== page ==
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Friday, 7 April 2017

Episode 10- Broken Promises( Episode Love Story)

The story titled "BROKEN PROMISES" is a true life story written by Ros Haden.
The greater part of the significant characters will be
included with their own side of the story to make it all the more intriguing to take in a considerable measure from the story. I urge you to always put down your comments to impress Aynaijablog CEO for more updates.

Episode 10
Mzi was waiting, as he said he would be, outside the sports shed. But today, instead of being part of a group of boys, he was alone. When Ntombi came closer she saw him stub out a cigarette he had been smoking, and put something he had in his pocket in his mouth. Two thoughts raced through Ntombi’s mind. First: he shouldn’t be smoking. And then, that he looked like a film star – so casual and cool.
“Bad habit, I know,” he laughed as she walked up beside him. “I’m trying to give up. I’ve cut down to five a day – from twenty,” he added. “Want one?” He offered her a Dentyne.
“Thanks. Listen I haven’t got much time – I’ve got to go and see Selwyn about the magazine. They want me to write a story about this singing competition I’m in.” She stopped. She was being so uncool, telling him all this stuff. Talking non-stop like an excited child.
“This won’t take long,” he said touching her arm. “I wanted to ask you…” He suddenly became shy, looking down at his shoes. “I’ve been wanting to ask you if you’d like to go with me to the party at Thabiso’s this weekend.”
Ntombi bit her lip. She had promised her friends that they would go as a group. But when she had promised there was no Mzi in her life. “I…”
“Think about it,” Mzi said. “I’m not going anywhere.”
* * *
That afternoon when Ntombi got home she felt like she was floating on air. Surely Mzi wasn’t the boy everyone said he was? People could be mean, and jealous. He smoked – that was bad. But he was trying to give it up – that was good. He had helped her pick up her books – that was kind. No, she decided that she would make up her own mind about him. Suddenly it didn’t matter so much that her mother wasn’t there, or that the TV still wasn’t fixed. Nothing seemed so bad anymore. Suddenly the world looked rosier, because Mzi wanted to take her, not some glamorous babe, but her, shy Ntombi, who had never had a proper boyfriend, to the party. “What a difference a day makes…” she sang, as she started to tidy the house.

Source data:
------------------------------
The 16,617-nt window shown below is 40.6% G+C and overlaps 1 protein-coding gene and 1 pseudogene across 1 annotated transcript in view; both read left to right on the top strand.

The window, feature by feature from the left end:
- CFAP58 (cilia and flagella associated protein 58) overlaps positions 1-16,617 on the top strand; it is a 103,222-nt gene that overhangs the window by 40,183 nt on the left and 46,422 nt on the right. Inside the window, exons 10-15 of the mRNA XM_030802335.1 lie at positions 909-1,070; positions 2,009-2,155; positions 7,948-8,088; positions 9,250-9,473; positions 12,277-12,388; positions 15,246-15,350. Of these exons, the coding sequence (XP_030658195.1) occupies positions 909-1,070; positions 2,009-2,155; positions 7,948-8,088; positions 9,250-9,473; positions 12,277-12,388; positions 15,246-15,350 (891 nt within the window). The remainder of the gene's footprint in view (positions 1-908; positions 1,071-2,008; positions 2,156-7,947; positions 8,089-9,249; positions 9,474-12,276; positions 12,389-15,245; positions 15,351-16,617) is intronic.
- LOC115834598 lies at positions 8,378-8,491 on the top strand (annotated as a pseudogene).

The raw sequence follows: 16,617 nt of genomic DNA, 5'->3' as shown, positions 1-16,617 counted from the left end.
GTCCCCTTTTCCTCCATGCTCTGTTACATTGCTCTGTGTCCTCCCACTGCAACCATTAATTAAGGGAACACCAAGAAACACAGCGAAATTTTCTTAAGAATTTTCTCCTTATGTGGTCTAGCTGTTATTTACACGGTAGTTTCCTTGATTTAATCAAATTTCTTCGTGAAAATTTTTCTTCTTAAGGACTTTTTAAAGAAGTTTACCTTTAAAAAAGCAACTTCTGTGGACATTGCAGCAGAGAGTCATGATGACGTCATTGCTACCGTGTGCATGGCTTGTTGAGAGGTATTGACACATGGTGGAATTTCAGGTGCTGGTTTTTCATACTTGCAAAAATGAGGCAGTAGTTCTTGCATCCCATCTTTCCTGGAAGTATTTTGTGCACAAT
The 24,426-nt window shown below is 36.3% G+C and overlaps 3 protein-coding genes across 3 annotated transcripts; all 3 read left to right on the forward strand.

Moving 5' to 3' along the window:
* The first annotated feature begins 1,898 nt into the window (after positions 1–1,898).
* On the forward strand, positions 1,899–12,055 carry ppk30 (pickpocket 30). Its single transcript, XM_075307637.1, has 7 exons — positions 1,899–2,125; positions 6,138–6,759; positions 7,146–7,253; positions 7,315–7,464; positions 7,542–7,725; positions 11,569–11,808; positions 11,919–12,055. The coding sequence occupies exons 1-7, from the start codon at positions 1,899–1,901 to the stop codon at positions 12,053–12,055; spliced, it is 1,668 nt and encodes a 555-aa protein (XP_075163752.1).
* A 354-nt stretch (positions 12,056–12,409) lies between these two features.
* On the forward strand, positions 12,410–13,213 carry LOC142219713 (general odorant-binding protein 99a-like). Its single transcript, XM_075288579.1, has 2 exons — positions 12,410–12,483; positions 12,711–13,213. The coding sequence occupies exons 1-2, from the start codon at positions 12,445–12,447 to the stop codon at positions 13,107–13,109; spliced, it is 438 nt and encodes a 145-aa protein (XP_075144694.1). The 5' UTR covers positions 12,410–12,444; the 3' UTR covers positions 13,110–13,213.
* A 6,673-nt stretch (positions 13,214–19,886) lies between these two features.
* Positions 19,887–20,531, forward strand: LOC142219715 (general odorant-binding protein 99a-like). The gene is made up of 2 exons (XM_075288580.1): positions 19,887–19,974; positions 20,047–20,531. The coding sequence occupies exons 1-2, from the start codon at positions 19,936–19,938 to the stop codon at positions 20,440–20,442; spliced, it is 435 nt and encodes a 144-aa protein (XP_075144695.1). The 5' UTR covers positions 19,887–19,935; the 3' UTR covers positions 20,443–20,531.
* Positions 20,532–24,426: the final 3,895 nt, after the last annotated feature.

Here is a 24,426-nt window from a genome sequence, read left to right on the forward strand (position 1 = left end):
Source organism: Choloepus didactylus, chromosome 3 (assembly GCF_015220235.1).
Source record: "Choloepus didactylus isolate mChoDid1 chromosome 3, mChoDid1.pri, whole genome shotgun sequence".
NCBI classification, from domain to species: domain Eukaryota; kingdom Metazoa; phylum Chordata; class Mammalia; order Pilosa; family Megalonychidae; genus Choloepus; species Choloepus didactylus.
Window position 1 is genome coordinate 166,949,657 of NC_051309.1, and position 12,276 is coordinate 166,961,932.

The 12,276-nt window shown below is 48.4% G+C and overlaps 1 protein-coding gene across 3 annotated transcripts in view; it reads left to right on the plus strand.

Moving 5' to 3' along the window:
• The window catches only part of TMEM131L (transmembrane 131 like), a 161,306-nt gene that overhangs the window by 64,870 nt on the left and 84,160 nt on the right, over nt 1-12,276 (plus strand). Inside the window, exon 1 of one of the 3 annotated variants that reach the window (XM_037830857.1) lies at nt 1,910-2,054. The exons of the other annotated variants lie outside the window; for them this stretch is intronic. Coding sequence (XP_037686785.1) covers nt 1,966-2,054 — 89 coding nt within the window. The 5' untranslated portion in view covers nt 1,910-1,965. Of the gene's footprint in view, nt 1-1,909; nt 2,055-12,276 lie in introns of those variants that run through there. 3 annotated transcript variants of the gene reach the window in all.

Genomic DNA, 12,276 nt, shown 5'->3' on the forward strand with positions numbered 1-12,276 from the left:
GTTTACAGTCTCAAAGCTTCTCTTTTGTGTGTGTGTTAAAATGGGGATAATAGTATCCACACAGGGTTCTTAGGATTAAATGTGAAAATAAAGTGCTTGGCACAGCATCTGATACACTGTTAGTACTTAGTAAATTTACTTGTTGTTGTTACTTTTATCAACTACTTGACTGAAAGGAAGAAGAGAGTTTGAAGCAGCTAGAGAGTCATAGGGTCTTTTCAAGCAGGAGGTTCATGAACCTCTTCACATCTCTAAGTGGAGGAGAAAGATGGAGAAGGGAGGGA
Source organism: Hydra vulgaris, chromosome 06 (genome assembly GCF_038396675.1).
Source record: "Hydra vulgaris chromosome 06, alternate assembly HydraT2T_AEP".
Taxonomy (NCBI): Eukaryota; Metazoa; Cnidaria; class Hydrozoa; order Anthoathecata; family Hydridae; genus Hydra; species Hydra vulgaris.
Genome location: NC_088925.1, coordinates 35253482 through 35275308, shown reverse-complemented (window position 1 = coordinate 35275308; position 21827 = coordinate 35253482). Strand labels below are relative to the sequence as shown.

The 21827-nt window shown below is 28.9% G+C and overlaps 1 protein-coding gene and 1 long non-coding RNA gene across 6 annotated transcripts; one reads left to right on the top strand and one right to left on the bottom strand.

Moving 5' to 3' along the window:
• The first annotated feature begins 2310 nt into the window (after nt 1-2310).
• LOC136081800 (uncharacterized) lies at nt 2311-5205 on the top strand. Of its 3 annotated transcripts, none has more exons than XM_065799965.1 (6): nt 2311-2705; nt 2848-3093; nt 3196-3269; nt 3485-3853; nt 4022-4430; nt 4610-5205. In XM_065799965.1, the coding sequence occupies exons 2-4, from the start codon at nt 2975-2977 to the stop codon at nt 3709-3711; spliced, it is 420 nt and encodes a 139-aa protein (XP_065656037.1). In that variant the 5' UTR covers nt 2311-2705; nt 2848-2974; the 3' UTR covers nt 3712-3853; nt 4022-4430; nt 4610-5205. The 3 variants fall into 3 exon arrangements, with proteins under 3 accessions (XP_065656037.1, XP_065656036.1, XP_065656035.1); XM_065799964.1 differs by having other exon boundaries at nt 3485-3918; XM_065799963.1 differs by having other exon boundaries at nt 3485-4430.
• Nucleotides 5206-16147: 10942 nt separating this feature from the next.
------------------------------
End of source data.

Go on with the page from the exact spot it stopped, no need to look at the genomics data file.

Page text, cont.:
“What’s up with you?” asked Zinzi.
“I’m just happy. Am I not allowed to be happy?”
“What’s there to be happy about?” complained Zinzi. “I don’t see anything’s changed, do you? Mama’s out. There’s no TV, no food and I’m hungry.”
“I’ll go to the spaza shop,” said Ntombi. “I’ll cook something really nice.” She went to look in the tin where her mother usually left cash for them, in case of emergencies. It was empty. Reluctantly she took money she had saved up from her purse. She had intended to use it to have her hair braided for the party. But they had to eat.
* * *
At the spaza shop she bought rice, oil, a tin of pilchards, and some onions. Ntombi counted out her money; she was three rand short.
“I’ll have to leave the onions,” she said.
“Hi, Ntombi.” She heard a voice behind her and turned to see Olwethu. He must have come up really quietly because she didn’t hear him. Ntombi knew him from school; they’d been in choir together for a year. He was a bit older than her, and she had admired him: he was quiet, but when he did talk, what he said was always interesting, or funny. He was tall and thin, not hunky like Mzi, but not bad looking either. When he stopped coming to choir, Asanda had told her that he had to drop out of school for a term, because his father had died of AIDS and his mother had died in a taxi accident on the way back from his funeral, leaving him with a brother and sister to care for. How much tragedy could one family take, thought Ntombi, looking at Olwethu now. He was smiling at her.
“Hey, I’ll give you some onions. I’ve got a bag at home.” His voice was low and kind.
“Don’t worry,” Ntombi said, feeling shy.
“Really, it’s not a problem,” Olwethu assured her, “I live just around the corner now.”
“Are you sure?” Ntombi asked. “It’s just my mother’s out and I have to cook for my little sister.”
“I know what that’s like,” Olwethu said. “Little sisters can be difficult.” They laughed.
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